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Rejecting top tier to go to a less competitive place.

Posted: Tue Mar 05, 2013 2:13 pm
by Legendre
Scenario: Got admitted to a top tier school (e.g. Harvard). Reject the top tier to go to a "lower tier school" that is still very good. E.g. Northwestern or Carnegie Mellon.

Assumption: Both schools have a solid department in the applicant's research area.

Is it ever wise to do this because the top tier school might be "too competitive"? I know an applicant who did this because he doesn't want too much pressure in a competitive environment like a top 10 program.

I might end up in a similar situation too. Having to choose to go to a very good school with nice people and is a nice place to live but not so well regarded, VS going for one of my top/dream choice but not so nice place to live and is likely to be crazy competitive.

Re: Rejecting top tier to go to a less competitive place.

Posted: Tue Mar 05, 2013 2:16 pm
by dollar

Re: Rejecting top tier to go to a less competitive place.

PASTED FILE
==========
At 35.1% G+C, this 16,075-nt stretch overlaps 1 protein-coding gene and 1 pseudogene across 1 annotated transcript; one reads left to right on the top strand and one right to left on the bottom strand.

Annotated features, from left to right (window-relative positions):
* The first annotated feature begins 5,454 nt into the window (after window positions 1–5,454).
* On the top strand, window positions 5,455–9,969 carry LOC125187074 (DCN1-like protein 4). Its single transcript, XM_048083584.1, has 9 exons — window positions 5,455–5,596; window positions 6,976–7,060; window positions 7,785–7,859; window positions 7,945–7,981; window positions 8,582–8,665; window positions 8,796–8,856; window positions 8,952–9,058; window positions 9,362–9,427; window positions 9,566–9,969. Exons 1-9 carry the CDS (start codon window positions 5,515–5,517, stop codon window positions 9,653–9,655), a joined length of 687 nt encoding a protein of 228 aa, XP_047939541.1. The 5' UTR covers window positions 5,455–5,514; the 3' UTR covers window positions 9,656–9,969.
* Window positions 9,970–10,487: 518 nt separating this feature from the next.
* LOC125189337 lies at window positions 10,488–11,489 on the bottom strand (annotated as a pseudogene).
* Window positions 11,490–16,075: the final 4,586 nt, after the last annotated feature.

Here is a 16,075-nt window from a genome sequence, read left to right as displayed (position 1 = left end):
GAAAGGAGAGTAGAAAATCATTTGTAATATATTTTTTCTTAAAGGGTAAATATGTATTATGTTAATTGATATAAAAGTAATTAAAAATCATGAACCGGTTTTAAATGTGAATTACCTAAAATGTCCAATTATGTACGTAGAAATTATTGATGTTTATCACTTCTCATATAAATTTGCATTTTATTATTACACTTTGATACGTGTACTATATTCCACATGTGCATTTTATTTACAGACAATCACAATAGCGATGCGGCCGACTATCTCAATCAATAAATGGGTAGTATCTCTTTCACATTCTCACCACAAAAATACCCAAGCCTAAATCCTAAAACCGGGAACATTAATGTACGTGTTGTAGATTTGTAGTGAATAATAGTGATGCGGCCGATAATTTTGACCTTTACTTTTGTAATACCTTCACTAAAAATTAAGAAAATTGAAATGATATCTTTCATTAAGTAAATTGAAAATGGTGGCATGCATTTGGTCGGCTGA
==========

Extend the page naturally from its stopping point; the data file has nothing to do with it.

Posted: Tue Mar 05, 2013 8:46 pm
by JonMLTR
This is a hard question to answer. From the way you wrote it I believe you don't actually mean Harvard vs CMU right ?

First of all I believe the schools are not that far away from each other. I happen to have 2 friends (one in mathematics and one in physics) who were in a similar situation.

One declined MIT and went to UBC (but this was because there was a Professor who was leading the field, so it is not because of competetion), I haven't seen him regretting this decision.
The other one got admitted from Cornell physics but decided to go to another country to pursue PhD degree. It is interesting because he also did not regret his decision and was quite happy.

Since you have not given the true names for the Universities this is all I can say.

Congrats on the great admits , hope you make the right decision for yourself.


Legendre wrote:Scenario: Got admitted to a top tier school (e.g. Harvard). Reject the top tier to go to a "lower tier school" that is still very good. E.g. Northwestern or Carnegie Mellon.

Assumption: Both schools have a solid department in the applicant's research area.